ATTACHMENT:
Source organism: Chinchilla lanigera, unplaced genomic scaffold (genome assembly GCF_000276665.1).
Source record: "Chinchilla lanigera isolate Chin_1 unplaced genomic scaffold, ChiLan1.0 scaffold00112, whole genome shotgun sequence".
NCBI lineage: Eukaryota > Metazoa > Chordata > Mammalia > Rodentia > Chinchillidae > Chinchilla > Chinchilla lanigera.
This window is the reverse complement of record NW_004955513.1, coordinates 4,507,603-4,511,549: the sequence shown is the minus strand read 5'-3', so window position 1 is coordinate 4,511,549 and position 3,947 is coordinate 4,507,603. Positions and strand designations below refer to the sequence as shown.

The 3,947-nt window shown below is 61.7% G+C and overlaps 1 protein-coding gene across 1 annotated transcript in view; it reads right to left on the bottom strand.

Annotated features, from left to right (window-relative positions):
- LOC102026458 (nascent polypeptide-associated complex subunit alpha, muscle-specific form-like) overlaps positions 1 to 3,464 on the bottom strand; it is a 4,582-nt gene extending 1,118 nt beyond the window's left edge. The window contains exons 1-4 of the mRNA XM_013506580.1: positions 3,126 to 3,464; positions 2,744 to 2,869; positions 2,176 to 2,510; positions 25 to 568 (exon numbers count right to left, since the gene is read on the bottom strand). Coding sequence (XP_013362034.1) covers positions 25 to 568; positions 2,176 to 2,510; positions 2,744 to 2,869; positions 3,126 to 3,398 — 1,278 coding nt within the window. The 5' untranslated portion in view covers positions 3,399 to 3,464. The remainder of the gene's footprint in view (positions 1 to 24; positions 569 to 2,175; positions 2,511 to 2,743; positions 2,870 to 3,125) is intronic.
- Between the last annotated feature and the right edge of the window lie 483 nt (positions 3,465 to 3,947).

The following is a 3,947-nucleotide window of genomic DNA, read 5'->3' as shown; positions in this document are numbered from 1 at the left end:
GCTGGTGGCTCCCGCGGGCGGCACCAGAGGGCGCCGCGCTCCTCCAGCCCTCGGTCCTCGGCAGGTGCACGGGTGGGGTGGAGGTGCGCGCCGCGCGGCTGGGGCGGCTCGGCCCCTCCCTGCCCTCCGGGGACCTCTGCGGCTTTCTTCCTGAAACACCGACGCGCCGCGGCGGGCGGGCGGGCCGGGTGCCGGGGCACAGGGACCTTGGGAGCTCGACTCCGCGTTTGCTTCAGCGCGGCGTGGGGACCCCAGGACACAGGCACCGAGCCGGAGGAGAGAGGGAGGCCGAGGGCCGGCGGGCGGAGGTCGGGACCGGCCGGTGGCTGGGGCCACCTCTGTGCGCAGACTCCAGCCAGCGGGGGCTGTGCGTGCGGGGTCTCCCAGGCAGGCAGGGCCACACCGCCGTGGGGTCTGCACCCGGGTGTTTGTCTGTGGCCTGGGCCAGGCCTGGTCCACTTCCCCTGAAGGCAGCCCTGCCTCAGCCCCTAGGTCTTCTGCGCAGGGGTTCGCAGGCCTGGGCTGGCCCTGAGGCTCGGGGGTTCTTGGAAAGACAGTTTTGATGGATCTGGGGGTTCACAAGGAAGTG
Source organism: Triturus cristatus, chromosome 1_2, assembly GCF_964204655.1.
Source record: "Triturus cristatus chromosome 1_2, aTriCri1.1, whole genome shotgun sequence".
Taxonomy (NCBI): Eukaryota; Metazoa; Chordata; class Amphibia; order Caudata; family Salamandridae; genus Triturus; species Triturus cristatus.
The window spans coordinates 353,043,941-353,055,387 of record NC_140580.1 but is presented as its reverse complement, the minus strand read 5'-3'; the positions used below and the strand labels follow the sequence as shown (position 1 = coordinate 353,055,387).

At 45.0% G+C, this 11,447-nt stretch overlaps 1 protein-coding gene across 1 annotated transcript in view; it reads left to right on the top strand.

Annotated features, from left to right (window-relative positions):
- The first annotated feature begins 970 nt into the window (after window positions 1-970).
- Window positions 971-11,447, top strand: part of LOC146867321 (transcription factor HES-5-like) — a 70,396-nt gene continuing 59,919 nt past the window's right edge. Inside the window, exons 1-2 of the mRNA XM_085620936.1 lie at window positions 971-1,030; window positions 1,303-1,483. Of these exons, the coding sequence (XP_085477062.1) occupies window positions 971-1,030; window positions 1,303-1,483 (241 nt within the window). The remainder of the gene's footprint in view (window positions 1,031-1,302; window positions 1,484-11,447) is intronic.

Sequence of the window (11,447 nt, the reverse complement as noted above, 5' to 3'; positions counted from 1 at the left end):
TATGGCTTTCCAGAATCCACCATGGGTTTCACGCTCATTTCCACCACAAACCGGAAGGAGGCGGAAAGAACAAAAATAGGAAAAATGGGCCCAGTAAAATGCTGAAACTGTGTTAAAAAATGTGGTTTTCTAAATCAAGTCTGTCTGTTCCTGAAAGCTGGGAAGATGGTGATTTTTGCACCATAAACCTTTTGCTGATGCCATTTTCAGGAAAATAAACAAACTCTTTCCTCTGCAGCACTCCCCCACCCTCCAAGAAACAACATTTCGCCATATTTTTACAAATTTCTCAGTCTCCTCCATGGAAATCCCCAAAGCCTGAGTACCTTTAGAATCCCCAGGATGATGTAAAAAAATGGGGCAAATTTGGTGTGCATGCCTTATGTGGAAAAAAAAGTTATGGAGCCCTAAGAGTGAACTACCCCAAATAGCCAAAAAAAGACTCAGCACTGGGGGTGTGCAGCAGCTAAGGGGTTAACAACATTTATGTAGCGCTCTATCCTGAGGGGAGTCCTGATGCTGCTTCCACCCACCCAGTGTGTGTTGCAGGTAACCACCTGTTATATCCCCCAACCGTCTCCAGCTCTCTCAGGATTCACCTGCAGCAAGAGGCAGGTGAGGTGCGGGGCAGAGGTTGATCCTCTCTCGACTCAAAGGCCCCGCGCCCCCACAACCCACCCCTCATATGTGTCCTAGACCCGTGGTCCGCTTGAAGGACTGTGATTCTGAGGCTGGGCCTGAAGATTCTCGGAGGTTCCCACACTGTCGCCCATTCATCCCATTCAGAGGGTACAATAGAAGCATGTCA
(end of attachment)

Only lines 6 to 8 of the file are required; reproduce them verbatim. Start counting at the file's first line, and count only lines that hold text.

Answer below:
Annotated features, from left to right (window-relative positions):
- LOC102026458 (nascent polypeptide-associated complex subunit alpha, muscle-specific form-like) overlaps positions 1 to 3,464 on the bottom strand; it is a 4,582-nt gene extending 1,118 nt beyond the window's left edge. The window contains exons 1-4 of the mRNA XM_013506580.1: positions 3,126 to 3,464; positions 2,744 to 2,869; positions 2,176 to 2,510; positions 25 to 568 (exon numbers count right to left, since the gene is read on the bottom strand). Coding sequence (XP_013362034.1) covers positions 25 to 568; positions 2,176 to 2,510; positions 2,744 to 2,869; positions 3,126 to 3,398 — 1,278 coding nt within the window. The 5' untranslated portion in view covers positions 3,399 to 3,464. The remainder of the gene's footprint in view (positions 1 to 24; positions 569 to 2,175; positions 2,511 to 2,743; positions 2,870 to 3,125) is intronic.
- Between the last annotated feature and the right edge of the window lie 483 nt (positions 3,465 to 3,947).